Excedrin headaches #297 and #410: the "roving right eye" segments of Godard's 3-D Goodbye to Language and the screeching teenage girls in Lucas Moodysson's We Are the Best!

Best villain: Mae Paner as Magda the heartless moneylender who gets hacked to death in Lav Diaz' Norte, the End of History

Best dance sequence: Lika Babluani's hypnotic wedding dance in Nana Ekvtimishvili's Georgian coming-of-ager In Bloom

Best insect torture devices: Emir Baigazin's Harmony Lessons

The most fun I had at the movies in 2014: the SFIFF screening of Chinese Puzzle with director Cédric Klapisch and sexy French superstar Romain Duris in person, presenting a hilarious film that was loads better than any three-quel had a right to be.

She's everywhere! She's everywhere!: Isabelle Huppert in Serge Bozon's Tip Top, Niels Arden Oplev's Dead Man Down, Catherine Breillat's Abuse of Weakness, Ned Benson's The Disappearance of Eleanor Rigby and Marc Fitousi's Paris Follies

Laughed myself sick: the office chair airbag scene from Nicolas Stoller's Neighbors

Movie ending that made me pump my fist in the air and scream, "Fuck, yeah!": Hany Abu-Assad's Omar

Sexiest Soviet filmmaker turned actor: Vsevolod Pudovkin in the SF Silent Film Festival's revival of Lev Kuleshov's 1924 Extraordinary Adventures of Mr. West in the Land of the Bolsheviks

Best Revival: the SF Silent Film Festival's mind-blowing 4K digital restoration of Robert Wiene's The Cabinet of Dr. Caligari

Worst Revival: the shitty 4K digital restoration of Richard Lester's 1964 A Hard Day's Night

Most ludicrous depiction of my hometown of Trenton, NJ: Michel Gast's 1959 I Spit on Your Graves, shown as part of the Roxie's "The French Had a Name For It" film noir series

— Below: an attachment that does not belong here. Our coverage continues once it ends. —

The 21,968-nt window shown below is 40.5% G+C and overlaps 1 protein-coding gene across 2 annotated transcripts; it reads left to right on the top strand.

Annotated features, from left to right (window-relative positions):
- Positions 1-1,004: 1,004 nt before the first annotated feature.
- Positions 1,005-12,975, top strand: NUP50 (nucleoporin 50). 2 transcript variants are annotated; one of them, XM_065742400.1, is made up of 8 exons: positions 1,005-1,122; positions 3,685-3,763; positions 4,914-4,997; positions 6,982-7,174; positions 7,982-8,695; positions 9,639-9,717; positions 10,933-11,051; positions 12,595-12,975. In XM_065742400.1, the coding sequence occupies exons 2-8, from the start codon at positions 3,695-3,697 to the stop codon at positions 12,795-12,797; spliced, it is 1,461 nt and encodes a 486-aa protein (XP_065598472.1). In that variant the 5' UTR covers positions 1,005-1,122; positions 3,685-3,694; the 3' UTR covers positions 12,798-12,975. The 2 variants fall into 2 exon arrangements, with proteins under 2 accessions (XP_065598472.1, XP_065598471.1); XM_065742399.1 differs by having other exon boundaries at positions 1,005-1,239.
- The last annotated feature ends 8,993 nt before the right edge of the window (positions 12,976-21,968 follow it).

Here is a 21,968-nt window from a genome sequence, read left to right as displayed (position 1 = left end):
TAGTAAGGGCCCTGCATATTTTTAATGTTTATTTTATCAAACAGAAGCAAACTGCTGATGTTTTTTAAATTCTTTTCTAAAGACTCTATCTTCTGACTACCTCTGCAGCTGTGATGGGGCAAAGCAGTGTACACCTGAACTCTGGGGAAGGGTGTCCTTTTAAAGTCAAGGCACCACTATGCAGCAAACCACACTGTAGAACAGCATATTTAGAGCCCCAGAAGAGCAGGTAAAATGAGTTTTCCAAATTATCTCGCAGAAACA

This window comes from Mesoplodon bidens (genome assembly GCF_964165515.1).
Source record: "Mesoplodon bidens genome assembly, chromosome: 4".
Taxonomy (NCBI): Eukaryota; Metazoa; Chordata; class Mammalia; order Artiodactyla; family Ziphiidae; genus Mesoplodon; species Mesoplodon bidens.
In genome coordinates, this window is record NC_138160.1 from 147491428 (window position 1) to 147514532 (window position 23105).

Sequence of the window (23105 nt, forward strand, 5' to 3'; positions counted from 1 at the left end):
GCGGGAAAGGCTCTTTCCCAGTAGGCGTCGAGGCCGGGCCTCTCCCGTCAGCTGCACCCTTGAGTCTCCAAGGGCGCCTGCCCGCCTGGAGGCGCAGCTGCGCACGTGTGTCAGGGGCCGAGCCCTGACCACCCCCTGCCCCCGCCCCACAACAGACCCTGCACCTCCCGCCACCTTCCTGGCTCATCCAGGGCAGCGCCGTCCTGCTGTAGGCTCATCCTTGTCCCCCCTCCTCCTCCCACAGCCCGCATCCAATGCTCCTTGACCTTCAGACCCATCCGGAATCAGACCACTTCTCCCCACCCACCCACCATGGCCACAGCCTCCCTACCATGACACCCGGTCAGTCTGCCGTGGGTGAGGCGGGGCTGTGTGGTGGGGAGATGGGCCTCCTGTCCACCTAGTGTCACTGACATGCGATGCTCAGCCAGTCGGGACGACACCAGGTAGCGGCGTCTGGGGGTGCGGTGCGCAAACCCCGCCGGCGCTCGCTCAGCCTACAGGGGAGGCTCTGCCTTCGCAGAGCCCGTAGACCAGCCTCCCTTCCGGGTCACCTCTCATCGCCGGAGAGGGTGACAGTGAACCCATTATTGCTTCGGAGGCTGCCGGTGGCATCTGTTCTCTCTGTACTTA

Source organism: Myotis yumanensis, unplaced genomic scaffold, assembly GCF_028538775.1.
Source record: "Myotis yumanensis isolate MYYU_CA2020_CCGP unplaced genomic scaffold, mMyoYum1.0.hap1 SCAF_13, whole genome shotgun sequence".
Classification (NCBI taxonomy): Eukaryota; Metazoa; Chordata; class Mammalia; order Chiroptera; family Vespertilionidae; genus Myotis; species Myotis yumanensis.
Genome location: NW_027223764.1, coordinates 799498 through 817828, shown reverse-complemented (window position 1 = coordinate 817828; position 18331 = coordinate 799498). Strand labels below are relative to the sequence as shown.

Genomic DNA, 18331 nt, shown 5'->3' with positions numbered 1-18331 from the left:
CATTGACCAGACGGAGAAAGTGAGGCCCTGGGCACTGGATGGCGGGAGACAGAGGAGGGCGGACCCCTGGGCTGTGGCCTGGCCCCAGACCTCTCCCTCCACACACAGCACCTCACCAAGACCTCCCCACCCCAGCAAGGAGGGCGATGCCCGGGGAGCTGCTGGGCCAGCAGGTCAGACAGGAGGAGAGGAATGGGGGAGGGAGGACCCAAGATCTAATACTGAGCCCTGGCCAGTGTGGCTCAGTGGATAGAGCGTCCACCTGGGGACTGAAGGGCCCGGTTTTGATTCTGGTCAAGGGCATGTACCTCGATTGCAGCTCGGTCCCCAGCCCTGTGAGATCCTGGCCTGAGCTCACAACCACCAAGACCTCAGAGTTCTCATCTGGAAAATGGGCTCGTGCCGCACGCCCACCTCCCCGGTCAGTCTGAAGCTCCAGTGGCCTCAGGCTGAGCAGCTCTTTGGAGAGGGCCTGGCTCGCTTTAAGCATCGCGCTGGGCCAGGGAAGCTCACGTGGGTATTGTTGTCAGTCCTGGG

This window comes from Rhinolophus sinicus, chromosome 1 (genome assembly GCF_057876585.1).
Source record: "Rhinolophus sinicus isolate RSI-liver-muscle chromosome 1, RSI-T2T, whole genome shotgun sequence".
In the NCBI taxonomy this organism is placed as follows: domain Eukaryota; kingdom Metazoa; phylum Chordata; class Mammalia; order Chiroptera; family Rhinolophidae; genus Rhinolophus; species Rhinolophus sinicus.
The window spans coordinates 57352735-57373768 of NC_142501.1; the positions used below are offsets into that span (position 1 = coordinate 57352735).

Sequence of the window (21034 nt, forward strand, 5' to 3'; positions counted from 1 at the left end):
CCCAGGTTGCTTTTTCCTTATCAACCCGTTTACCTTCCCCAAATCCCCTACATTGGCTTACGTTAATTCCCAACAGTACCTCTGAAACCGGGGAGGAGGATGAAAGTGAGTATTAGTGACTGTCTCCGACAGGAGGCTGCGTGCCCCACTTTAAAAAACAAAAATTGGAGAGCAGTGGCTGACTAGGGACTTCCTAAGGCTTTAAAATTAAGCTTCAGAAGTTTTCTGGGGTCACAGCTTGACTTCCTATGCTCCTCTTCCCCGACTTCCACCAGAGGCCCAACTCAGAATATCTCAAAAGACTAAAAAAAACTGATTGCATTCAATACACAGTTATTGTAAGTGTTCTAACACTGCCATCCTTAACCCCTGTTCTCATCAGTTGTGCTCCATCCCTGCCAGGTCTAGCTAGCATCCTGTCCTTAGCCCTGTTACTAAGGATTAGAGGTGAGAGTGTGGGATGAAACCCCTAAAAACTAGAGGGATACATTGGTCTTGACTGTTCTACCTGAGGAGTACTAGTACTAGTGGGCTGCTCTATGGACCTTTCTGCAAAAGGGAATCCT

Best use of a pop music classic: David Bowie's "Space Oddity" in Fruit Chan's dystopian Hong Kong nightmare, The Midnight After

Best films by established French auteurs that popped up on Netflix without ever having been screened in the Bay Area: Bruno Dumont's Camille Claudel 1915 and Arnaud Desplechin's Jimmy P.

You had to see it to believe it: Ex-soccer star Eric Cantona crawling around a cage dressed only in bulging white briefs while getting whipped by a snarling, white fur-clad Béatrice Dalle in Yann Gonzalez' You and the Night

Hated it!: Damien Chazelle's Whiplash

Didn't really get it: Jonathan Glazer's Under the Skin

Wednesday, November 5, 2014

SFFS Fall Season 2014

The San Francisco Film Society's (SFFS) Fall Season has revamped itself into a trio of mini-festivals for 2014 and will hold court at San Francisco's 114-year-old Vogue Theatre over three consecutive November weekends. The three events – French Cinema Now (Nov. 6-9), Hong Kong Cinema (Nov. 14-16) and New Italian Cinema (Nov. 19-23) – feature a healthy mix 2014 festival breakouts, mainstream hits and artsy obscurities, along with a handful of revivals, documentaries and animated features. To boot, each harbors a movie competing in this year's Oscar® race for Best Foreign Language Film. Here's an overview of the titles I'm most looking forward to.